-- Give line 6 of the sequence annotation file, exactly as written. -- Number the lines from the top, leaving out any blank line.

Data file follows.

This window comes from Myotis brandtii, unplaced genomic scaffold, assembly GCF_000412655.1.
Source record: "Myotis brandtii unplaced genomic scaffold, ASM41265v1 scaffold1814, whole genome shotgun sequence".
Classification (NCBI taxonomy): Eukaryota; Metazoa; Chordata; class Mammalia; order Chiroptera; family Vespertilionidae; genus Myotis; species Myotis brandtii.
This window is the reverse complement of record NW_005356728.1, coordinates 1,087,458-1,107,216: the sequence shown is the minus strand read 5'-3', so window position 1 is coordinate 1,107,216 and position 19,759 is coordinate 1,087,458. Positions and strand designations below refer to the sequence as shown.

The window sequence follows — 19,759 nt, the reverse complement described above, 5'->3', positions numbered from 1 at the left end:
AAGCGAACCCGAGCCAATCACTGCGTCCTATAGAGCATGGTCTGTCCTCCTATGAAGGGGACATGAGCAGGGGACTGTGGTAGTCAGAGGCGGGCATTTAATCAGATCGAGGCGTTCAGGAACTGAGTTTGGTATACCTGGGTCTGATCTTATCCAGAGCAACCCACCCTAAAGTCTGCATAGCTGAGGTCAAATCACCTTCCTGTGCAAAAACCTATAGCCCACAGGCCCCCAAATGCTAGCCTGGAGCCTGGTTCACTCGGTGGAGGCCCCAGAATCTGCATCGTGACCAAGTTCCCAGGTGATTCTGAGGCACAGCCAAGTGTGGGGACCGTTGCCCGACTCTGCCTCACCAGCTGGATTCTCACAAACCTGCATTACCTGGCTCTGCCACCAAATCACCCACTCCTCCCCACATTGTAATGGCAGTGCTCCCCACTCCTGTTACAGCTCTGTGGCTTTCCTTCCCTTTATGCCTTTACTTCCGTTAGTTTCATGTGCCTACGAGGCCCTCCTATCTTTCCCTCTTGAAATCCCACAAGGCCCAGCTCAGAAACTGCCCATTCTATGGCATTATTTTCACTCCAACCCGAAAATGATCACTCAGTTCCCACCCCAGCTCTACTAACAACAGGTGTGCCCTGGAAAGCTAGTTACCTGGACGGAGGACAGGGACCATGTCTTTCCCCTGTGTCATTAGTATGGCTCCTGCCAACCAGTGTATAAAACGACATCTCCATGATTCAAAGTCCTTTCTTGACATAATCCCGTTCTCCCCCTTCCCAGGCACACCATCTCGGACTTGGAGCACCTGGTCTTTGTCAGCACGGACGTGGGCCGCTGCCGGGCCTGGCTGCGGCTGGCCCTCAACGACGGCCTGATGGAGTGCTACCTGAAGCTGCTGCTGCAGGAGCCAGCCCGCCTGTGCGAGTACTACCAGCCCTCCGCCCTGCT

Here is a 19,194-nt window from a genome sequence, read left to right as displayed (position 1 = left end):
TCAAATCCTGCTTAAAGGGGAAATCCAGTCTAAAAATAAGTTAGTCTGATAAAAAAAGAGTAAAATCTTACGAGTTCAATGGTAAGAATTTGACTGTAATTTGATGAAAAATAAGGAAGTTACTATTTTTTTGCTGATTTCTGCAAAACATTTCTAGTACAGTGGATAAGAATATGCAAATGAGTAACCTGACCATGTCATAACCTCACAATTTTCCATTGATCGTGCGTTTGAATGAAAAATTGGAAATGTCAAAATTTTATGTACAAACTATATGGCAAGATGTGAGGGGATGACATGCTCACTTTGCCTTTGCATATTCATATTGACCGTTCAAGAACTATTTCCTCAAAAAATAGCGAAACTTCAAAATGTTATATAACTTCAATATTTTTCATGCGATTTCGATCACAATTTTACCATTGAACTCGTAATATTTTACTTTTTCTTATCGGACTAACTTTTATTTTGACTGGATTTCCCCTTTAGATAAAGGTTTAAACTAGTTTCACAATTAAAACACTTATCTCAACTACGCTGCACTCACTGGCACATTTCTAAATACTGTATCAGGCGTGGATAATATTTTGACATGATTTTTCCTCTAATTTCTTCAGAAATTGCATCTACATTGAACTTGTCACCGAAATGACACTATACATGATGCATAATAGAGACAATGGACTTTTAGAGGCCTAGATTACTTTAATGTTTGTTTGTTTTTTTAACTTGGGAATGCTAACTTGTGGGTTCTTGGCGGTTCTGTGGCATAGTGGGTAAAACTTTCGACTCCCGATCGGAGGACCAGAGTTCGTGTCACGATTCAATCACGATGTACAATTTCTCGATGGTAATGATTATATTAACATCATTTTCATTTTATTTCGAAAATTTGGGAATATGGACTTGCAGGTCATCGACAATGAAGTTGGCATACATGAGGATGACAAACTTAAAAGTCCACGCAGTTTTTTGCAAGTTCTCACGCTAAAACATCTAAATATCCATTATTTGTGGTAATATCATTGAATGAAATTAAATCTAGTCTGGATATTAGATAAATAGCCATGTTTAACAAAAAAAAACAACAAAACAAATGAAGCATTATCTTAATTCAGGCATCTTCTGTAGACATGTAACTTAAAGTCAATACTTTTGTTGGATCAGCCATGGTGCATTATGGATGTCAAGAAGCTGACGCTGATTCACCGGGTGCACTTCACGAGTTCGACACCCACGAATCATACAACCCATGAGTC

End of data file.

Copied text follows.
AAGCGAACCCGAGCCAATCACTGCGTCCTATAGAGCATGGTCTGTCCTCCTATGAAGGGGACATGAGCAGGGGACTGTGGTAGTCAGAGGCGGGCATTTAATCAGATCGAGGCGTTCAGGAACTGAGTTTGGTATACCTGGGTCTGATCTTATCCAGAGCAACCCACCCTAAAGTCTGCATAGCTGAGGTCAAATCACCTTCCTGTGCAAAAACCTATAGCCCACAGGCCCCCAAATGCTAGCCTGGAGCCTGGTTCACTCGGTGGAGGCCCCAGAATCTGCATCGTGACCAAGTTCCCAGGTGATTCTGAGGCACAGCCAAGTGTGGGGACCGTTGCCCGACTCTGCCTCACCAGCTGGATTCTCACAAACCTGCATTACCTGGCTCTGCCACCAAATCACCCACTCCTCCCCACATTGTAATGGCAGTGCTCCCCACTCCTGTTACAGCTCTGTGGCTTTCCTTCCCTTTATGCCTTTACTTCCGTTAGTTTCATGTGCCTACGAGGCCCTCCTATCTTTCCCTCTTGAAATCCCACAAGGCCCAGCTCAGAAACTGCCCATTCTATGGCATTATTTTCACTCCAACCCGAAAATGATCACTCAGTTCCCACCCCAGCTCTACTAACAACAGGTGTGCCCTGGAAAGCTAGTTACCTGGACGGAGGACAGGGACCATGTCTTTCCCCTGTGTCATTAGTATGGCTCCTGCCAACCAGTGTATAAAACGACATCTCCATGATTCAAAGTCCTTTCTTGACATAATCCCGTTCTCCCCCTTCCCAGGCACACCATCTCGGACTTGGAGCACCTGGTCTTTGTCAGCACGGACGTGGGCCGCTGCCGGGCCTGGCTGCGGCTGGCCCTCAACGACGGCCTGATGGAGTGCTACCTGAAGCTGCTGCTGCAGGAGCCAGCCCGCCTGTGCGAGTACTACCAGCCCTCCGCCCTGCT